by Dave Thompson, 30 June 2021
Click here for the original source
One of the most exhilarating music books of the past few years was Tim Mohr’s Burning Down the Haus, a full-blooded examination of punk rock in East Germany during the late 1970s and 1980s. Embracing a scene that few, if any, western ears were even aware of (let alone had heard), it left a lot of readers hungry for more of the same – either, a complete history of the old DDR’s underground rock scene, or a similar examination of its West German counterpart’s equivalent.
Well, this comes close, and while punk consumes only a few pages of Jan Reetze’s mammoth (500+) page saga of West German rock, there can be no regrets as to the scope of the rest of the book. And that includes his deliberate omission of the East, in the belief that “their story should be told by somebody who lived [there] and can talk about the… conditions they had to work under.”
Reetze is a great writer, with a terrific sense of humor. He writes as someone who is well aware that, to the majority of western rock fans, German rock is effectively summed up by Krautrock (however narrowly or broadly an individual listener pegs that), with the likes of the Rattles, Nena and the Scorpions as curious, atypical outliers.
Of course that’s wrong, like assuming all American rock sounds like the Eagles, or that the Bay City Rollers are the sum of all Scottish ambitions. So one can certainly forgive Reetze for his occasional shifts away from the music itself, to discuss non-German attitudes towards German music.
Forget the insulting connotations of the very term Krautrock (imagine calling British music “Limeyrock”); zero instead upon the UK music press’s need to continually referencing World War Two when discussing new Can albums. Or Frank Sinatra’s stubborn refusal to publicly acknowledge that two of his biggest hits were written by a German. Or the Swedish magazine review that described Kraftwerk as “the rhythmic trap of boots in the latest synthetic packaging.”
And so on. Even at the time, attitudes such as this were problematic. Today they appear positively obscene. And if Time & Sounds was devoted wholly to exploding cliches, it would already be an impressive book.
It is, however, so much more, a hefty hardback, well illustrated, and sufficiently encyclopedic that it negates more or less everything else you’ve read on the subject. Which probably isn’t much because, again, once past the exploits of a handful of early-mid 1970s experimental/electronic acts, German rock, pop, jazz and folk are a closed book to the Anglophone media, while German disco and metal – the two areas where the country’s musical contributions are noted – are generally just lumped in to the overall genre. Do you know your Boney M from your Baccara?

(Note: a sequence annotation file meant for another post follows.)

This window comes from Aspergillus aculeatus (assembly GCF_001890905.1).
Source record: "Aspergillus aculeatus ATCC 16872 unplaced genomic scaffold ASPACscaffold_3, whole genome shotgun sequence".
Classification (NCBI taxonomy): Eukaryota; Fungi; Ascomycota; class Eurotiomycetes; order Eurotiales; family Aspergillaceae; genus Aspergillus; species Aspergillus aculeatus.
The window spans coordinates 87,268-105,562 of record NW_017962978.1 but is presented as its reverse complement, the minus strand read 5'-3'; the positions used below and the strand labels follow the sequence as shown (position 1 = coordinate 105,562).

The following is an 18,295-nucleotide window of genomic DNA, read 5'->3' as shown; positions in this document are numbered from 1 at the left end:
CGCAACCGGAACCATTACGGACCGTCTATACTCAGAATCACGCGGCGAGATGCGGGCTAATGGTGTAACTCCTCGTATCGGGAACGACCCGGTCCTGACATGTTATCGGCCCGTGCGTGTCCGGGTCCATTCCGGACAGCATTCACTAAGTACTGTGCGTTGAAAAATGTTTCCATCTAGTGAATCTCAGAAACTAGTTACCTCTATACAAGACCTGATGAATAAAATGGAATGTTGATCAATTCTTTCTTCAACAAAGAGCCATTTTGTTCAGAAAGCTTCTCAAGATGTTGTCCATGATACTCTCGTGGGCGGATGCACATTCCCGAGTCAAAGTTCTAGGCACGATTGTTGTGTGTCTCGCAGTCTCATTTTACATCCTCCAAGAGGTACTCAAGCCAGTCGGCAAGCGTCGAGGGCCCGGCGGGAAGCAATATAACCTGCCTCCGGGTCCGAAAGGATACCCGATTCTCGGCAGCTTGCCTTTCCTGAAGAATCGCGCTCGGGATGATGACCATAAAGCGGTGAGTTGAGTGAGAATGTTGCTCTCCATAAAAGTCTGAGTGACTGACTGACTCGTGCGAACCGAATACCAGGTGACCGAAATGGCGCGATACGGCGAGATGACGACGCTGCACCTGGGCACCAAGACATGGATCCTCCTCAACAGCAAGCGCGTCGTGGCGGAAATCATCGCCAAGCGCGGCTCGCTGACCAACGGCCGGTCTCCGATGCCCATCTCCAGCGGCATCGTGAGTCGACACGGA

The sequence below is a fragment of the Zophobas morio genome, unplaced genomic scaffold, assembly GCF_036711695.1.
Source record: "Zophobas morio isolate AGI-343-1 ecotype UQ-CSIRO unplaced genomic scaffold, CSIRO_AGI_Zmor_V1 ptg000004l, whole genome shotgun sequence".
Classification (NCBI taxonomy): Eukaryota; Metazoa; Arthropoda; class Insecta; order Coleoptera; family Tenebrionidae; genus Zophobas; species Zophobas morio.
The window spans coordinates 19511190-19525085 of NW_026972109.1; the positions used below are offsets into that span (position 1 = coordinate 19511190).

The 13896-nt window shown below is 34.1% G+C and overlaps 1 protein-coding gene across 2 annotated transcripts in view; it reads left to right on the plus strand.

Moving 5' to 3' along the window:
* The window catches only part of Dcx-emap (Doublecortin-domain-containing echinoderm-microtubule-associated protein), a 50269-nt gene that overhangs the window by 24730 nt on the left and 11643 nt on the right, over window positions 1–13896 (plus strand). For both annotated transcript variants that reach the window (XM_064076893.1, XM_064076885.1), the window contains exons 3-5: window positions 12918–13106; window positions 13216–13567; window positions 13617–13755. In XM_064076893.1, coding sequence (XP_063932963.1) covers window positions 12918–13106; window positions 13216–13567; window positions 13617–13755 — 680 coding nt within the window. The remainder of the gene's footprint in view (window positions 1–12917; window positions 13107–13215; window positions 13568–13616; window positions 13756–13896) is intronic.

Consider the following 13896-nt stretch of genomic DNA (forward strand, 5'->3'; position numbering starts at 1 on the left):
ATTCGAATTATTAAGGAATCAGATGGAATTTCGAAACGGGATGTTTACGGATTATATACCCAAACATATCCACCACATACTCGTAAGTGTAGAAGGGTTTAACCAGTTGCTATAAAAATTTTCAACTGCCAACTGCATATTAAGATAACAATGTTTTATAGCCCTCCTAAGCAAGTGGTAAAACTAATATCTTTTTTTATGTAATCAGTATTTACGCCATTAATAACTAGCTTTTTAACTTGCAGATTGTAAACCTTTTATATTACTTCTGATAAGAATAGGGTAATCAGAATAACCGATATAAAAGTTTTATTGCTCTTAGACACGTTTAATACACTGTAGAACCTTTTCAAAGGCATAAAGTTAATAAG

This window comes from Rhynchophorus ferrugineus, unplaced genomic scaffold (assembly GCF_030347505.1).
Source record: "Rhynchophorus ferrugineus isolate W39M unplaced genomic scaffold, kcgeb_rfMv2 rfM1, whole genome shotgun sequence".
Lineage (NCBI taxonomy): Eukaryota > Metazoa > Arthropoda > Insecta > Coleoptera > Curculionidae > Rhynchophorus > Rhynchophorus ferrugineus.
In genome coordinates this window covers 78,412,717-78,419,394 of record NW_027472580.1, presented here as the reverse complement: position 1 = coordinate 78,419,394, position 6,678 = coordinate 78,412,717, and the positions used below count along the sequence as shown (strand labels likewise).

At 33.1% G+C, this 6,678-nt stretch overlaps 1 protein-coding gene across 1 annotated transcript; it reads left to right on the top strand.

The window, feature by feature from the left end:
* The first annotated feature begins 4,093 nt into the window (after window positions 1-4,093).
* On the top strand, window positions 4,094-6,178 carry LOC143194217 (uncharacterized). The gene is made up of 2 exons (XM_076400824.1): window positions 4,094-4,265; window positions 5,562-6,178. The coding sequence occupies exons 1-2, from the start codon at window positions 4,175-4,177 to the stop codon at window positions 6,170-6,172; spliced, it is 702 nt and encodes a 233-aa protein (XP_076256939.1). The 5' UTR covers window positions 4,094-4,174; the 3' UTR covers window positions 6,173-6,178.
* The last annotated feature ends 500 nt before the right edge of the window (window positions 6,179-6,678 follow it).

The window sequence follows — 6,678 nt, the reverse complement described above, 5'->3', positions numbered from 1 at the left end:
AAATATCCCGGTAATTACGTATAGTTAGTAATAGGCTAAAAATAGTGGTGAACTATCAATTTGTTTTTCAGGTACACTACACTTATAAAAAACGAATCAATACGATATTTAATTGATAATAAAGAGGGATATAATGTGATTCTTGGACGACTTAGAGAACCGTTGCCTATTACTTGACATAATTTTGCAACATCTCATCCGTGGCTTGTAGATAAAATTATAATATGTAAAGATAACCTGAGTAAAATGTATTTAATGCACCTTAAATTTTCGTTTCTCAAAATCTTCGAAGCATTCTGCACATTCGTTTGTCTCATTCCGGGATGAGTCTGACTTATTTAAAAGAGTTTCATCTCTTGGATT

The scene is followed from pre-rock days in early chapters that fascinate simply for the amount of new-to-us material they hold. Key figures in its later development, most prominently James Last and Bert Kaempfert (author of the aforementioned Sinatra hits, “Strangers in the Night” and “The World We Knew”), are detailed for what they brought to German music, and not their reputations in the UK and US. We see Hamburg through eyes that are not infested with Beatles; and there are diversions into local television and radio, and the impact that they had, both as a showcase for visiting foreign acts, and for homegrown talent.
The Krautrock scene is detailed in depth, of course, with fresh interviews but, more importantly, fresh insights into both the musicians and their inspirations and intentions. There’s good coverage, too, of the eighties industrial sound of DAF, Einsturzende Neubauten et al).
Beyond that, however, we encounter local superstars whose names are scarcely whispered in the English language – Udo Lindenberg, whose fifty year career is responsible for some of the finest albums of the seventies and eighties whatever country you’re in; Atlantis (best remembered here for a couple of albums on the Vertigo swirl label); and vocalist Inga Rumpf’s earlier Frumpy.
Tomorrow’s Gift, one of the highlights of the 1970 Hamburg Pop & Blues Festival, are here, and a myriad more. Yet there are some surprising omissions; no mention for the excellent Sphinx Tush, whose demise was Frumpy’s good fortune, and none for Die Toten Hosen, the Dusseldorf punk band that launched in 1983 and are still going strong today.
Such complaints are churlish, however. No book beyond a telephone directory could name every band that operated in West Germany between 1945 and 1990, but this names enough to render it as good as complete.
It’s utter non-reliance on page-filling, crowd-pleasing Krautrock, meanwhile, is exemplified by the space given over to both the sixties and the eighties, and Reetze’s decision to end the book with German reunification at the end of that decade almost comes as a relief – not because the book’s too long, but because you’ll have run out of space on your “must-hear” list.